The sermon this past Sunday from our Identity Theft series examined the believers new identity in Christ as a saint. The word literally means “holy one”. Shared a few quotes from a couple good books I am using in my study and wanted to pass them along here. I also recommend these two books for those who want to read further on the Christians true identity (links below).
Saint is one of the most widely misunderstood words in our Christian vocabulary. At some point in church history, people began to call the original apostles saints, contrary to the plain meaning of the word as used in the New Testament. So now we hear of Saint Paul, Saint Peter, Saint Andrew, and the like. In the Roman Catholic tradition, people of unusual achievement are sometimes designated as saints. Among evangelicals we often think of saints as exceptionally godly and holy people.
The truth is, though, every believer is a saint. That’s why Paul’s greetings in his epistles often include something such as, “To the saints who are in Ephesus” (Ephesians 1:1, see also Philippians 1:1, Colossians 1:2). In fact, sainthood is not a spiritual attainment, or even a recognition of such attainment. It is rather a state or status into which God brings every believer. All Christians are saints.
It is a very unfortunate and unhelpful thing that we so often misunderstand this short, simple word. To use a word that applies to all Christians in a way that suggests there is a special, elite class of Christians is doubly wrong: it steals from the church important truths that God intended to communicate through the idea of sainthood, and it promotes jealousy and division within the body of Christ by suggesting a hierarchy that does not exist.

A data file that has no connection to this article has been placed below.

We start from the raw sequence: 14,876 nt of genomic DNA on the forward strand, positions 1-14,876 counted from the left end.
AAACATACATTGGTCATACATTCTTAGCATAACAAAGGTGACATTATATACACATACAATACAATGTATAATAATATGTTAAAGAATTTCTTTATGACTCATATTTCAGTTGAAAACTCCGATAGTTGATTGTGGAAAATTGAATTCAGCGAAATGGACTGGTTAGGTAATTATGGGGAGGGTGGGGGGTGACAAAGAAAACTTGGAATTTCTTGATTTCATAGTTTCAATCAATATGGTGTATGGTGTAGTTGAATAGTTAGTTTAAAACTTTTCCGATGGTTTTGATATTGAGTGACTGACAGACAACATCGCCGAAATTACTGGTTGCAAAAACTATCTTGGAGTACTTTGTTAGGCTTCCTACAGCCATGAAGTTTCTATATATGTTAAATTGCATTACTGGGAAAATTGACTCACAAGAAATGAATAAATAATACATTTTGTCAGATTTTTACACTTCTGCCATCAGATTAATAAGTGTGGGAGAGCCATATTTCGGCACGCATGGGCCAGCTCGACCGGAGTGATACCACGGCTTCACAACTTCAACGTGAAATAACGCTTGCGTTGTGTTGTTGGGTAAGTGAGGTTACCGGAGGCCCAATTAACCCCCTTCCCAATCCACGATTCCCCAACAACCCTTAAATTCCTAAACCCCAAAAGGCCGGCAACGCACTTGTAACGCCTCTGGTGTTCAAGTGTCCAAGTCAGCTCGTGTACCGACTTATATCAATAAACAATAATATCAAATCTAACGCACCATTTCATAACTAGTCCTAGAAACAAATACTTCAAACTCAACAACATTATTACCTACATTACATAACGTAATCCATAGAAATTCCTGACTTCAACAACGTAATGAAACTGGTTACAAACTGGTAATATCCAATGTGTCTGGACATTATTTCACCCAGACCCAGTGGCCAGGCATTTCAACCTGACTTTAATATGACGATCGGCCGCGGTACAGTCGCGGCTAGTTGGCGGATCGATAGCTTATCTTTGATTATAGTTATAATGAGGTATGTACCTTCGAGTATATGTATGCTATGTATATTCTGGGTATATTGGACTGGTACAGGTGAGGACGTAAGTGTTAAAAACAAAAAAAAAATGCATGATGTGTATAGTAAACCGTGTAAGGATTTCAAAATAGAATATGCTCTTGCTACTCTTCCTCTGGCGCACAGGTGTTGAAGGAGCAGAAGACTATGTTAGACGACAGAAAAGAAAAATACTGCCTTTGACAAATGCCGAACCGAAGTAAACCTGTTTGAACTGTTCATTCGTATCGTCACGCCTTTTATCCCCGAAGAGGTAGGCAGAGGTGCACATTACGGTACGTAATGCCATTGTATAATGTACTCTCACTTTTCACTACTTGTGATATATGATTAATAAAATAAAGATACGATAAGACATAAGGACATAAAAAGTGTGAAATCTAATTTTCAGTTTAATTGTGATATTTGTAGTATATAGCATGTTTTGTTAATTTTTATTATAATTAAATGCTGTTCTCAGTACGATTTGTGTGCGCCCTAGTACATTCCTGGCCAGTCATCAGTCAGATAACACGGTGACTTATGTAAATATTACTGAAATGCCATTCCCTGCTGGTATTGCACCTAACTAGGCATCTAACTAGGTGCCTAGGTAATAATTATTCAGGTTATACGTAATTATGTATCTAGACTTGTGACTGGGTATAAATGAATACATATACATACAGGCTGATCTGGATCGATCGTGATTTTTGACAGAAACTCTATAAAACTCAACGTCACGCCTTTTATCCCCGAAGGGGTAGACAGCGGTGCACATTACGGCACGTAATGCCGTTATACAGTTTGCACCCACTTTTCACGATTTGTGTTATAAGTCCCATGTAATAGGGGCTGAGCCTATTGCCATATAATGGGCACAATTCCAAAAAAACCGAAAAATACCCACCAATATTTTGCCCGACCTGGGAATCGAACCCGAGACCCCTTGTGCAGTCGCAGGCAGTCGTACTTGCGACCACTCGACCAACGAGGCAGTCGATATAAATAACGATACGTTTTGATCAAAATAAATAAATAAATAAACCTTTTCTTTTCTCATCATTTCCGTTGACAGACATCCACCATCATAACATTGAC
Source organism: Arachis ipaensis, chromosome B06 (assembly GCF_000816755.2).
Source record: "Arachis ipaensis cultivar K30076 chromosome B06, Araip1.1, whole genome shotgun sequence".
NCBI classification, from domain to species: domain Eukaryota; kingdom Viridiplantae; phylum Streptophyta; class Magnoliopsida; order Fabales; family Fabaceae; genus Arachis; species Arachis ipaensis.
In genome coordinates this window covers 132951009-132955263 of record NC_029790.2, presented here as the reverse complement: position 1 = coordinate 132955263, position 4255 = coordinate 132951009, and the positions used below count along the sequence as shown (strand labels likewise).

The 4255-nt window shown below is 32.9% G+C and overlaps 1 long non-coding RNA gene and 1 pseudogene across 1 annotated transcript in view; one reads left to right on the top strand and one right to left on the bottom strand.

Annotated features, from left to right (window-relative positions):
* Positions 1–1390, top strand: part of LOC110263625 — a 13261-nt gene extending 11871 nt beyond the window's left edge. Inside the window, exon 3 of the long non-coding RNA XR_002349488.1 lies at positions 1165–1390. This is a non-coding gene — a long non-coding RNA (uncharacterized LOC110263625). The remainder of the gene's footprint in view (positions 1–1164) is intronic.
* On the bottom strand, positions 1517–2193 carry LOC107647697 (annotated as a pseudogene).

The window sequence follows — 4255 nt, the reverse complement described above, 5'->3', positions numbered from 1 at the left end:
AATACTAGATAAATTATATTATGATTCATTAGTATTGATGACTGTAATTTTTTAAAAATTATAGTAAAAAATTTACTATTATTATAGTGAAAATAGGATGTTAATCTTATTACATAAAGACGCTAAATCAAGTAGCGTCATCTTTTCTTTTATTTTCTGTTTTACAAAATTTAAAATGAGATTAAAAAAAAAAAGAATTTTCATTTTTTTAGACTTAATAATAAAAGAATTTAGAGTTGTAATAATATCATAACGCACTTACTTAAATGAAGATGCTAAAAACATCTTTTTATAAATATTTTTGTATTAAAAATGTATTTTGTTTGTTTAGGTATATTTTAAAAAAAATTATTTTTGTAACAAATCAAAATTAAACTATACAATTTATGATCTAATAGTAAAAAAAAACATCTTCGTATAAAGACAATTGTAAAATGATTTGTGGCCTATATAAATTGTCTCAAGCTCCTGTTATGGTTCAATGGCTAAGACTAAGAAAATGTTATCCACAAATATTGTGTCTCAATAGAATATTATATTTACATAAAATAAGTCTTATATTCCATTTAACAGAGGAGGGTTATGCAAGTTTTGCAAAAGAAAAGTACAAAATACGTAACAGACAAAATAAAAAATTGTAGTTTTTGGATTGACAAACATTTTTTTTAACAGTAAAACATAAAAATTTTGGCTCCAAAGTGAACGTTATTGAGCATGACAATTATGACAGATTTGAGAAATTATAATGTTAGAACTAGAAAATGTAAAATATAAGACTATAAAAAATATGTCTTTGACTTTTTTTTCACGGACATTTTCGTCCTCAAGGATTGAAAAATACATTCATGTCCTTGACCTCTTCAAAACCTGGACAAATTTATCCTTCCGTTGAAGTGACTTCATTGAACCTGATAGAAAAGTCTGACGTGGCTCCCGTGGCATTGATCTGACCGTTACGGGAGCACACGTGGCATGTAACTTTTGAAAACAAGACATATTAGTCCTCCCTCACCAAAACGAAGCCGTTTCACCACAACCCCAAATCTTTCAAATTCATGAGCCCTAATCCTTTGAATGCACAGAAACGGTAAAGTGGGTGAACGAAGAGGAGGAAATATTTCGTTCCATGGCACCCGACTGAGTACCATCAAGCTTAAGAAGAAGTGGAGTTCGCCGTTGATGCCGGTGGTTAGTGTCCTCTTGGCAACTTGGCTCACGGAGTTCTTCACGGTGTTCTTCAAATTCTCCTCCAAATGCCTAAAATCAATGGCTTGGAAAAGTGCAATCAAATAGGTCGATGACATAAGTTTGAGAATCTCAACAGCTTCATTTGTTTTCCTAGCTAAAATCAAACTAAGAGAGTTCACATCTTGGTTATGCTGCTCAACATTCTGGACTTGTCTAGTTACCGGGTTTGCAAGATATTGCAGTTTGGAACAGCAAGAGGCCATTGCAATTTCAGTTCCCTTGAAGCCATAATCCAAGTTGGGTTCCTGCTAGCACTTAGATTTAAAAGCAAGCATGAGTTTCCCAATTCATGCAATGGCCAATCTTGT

—Jerry Bridges, Who Am I? Identity in Christ (Cruciform Press, 2012), 66.
Yet he (Paul) wrote to them (the early churches at Rome, Philippi, Ephesus, etc.) as saints. Here’s why. A saint isn’t someone you become. It’s who you are the moment you come to faith. God sets you apart, clothes you in the righteousness of Christ, and prepares good works for you to do. Every justified sinner is called a saint. Your identity is grounded in God’s work in you, not your work for God. It’s the name of all who cry out to God for mercy through Jesus Christ.
Living as a saint who struggles with sin is profoundly different from living as a sinner who’s desperately trying to be a saint.